On December 11th, 2019, a New York appeals court denied a father’s petition to obtain a child custody & visitation modification. In the case of Rosenblatt v. Ritter, the New York Appellate Division, Second Judicial Department court ruled that he failed to provide sufficient evidence to establish a substantial change in circumstances that would warrant a modification in order to promote the best interests of the children.
The Father Sought Therapeutic Parental Access
The father in this case was incarcerated in Florida from 2008 until 2016. Partially, though not entirely, due to the period of incarceration, he had developed no real relationship with his two children. Further, he had not provided his ex-wife any financial support. Under the terms of the initial default judgement entered against him in 2004, his visitation rights were wholly dependent on the mother. She had the authority to deny him any access to the children. However, after his release he sought to amend the custody and visitation order to allow for therapeutic parental access.
Therapeutic Access is a Form of Supervised Visitation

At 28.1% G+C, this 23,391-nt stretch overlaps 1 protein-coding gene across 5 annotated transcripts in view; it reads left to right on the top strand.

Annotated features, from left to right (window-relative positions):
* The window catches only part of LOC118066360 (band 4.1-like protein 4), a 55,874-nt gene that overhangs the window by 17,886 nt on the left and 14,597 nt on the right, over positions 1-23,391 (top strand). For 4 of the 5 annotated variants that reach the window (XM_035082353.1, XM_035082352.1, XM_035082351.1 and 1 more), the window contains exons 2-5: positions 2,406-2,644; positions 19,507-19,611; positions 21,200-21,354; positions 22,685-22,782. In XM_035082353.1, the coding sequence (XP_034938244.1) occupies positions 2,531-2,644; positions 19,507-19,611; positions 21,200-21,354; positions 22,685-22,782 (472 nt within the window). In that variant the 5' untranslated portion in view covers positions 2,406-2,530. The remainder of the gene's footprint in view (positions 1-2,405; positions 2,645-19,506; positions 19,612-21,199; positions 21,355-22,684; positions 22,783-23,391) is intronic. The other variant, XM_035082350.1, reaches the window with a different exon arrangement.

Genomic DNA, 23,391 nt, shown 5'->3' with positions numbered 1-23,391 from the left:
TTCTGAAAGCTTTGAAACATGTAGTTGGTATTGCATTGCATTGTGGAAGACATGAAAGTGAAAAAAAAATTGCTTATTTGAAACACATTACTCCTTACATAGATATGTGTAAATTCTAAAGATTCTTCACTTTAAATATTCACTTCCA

The New York Society for the Prevention of Cruelty to Children (NYSPCC) notes that therapeutic parental access is a type of supervised visitation. In contrast to traditional supervised visitation, therapeutic visitation is designed to be more structured and intensive, with greater input and intervention from trained professionals. The purpose of this type of visitation is to help build and facilitate a positive relationship between a parent and child who, for many reasons, may not have had one previously.
New York Custody Modifications: Substantial Change in Circumstances
In this case, the New York appeals court denied the father’s attempt to obtain therapeutic visitation rights. The court determined that he failed to prove a substantial change in circumstances that warranted modifying the original custody/visitation order.
As described by Syracuse child custody attorney Richard J. Bombardo, “When warranted by changing circumstances, custody and visitation orders are always subject to modification. That being said, courts are not interested in re-litigating disputes. The parent petitioner for a custody or visitation modification has the burden of proving that something material has changed and that their proposed modification would be in the best interests of the child.”
Ultimately, New York courts will do what is in the best interests of a child’s physical and emotional well-being. A parent’s desire for therapeutic visitation to rebuild a relationship is always a secondary consideration.